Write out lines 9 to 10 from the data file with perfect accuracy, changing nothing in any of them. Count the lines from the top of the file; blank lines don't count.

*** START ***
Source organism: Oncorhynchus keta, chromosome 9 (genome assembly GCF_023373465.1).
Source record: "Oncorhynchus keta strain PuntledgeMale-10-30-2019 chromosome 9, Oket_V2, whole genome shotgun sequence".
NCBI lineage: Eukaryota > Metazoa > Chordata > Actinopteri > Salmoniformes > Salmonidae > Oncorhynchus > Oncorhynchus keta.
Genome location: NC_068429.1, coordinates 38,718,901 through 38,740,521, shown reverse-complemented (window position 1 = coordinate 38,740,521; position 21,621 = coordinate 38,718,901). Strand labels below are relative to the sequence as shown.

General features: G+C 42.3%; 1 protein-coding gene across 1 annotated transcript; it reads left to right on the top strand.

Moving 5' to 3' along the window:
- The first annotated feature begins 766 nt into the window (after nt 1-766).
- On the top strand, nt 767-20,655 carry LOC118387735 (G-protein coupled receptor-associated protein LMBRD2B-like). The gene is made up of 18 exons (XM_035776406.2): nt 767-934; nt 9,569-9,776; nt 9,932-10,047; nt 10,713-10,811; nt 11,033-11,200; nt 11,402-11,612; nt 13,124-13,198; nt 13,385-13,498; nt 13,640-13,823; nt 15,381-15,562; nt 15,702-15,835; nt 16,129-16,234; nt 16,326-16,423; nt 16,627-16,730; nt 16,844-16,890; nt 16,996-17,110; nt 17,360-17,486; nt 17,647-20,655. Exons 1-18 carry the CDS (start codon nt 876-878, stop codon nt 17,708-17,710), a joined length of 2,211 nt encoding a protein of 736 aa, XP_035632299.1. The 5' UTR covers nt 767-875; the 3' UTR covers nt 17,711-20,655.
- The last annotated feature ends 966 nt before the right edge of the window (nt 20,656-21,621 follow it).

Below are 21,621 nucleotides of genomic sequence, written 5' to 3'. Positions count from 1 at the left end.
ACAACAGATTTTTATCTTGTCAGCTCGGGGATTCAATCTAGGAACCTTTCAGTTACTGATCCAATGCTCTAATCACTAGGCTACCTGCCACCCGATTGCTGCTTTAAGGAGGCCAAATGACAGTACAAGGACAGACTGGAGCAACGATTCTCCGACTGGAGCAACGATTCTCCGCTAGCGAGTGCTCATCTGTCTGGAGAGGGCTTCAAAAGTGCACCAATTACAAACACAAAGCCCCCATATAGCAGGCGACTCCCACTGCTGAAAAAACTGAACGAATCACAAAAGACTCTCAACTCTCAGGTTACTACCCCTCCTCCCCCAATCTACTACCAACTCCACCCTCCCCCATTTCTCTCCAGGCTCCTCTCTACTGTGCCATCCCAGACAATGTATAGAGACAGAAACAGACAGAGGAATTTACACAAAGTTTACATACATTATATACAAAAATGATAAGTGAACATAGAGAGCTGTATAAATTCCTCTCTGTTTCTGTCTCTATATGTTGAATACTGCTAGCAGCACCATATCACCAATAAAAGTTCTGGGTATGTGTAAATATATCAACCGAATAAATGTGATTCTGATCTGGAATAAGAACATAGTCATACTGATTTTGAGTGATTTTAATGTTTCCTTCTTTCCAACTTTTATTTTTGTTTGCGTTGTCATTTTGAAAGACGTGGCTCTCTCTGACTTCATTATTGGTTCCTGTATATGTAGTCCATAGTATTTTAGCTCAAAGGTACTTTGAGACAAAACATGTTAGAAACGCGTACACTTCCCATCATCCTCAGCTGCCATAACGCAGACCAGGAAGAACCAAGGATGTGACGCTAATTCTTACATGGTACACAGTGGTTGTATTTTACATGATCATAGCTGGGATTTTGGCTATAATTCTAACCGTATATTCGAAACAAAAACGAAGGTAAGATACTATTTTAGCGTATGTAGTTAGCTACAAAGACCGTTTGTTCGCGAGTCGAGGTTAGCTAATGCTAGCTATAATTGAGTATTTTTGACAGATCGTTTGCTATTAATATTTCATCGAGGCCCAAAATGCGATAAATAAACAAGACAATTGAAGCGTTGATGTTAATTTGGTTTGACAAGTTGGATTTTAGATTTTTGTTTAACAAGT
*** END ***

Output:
- The last annotated feature ends 966 nt before the right edge of the window (nt 20,656-21,621 follow it).

Below are 21,621 nucleotides of genomic sequence, written 5' to 3'. Positions count from 1 at the left end.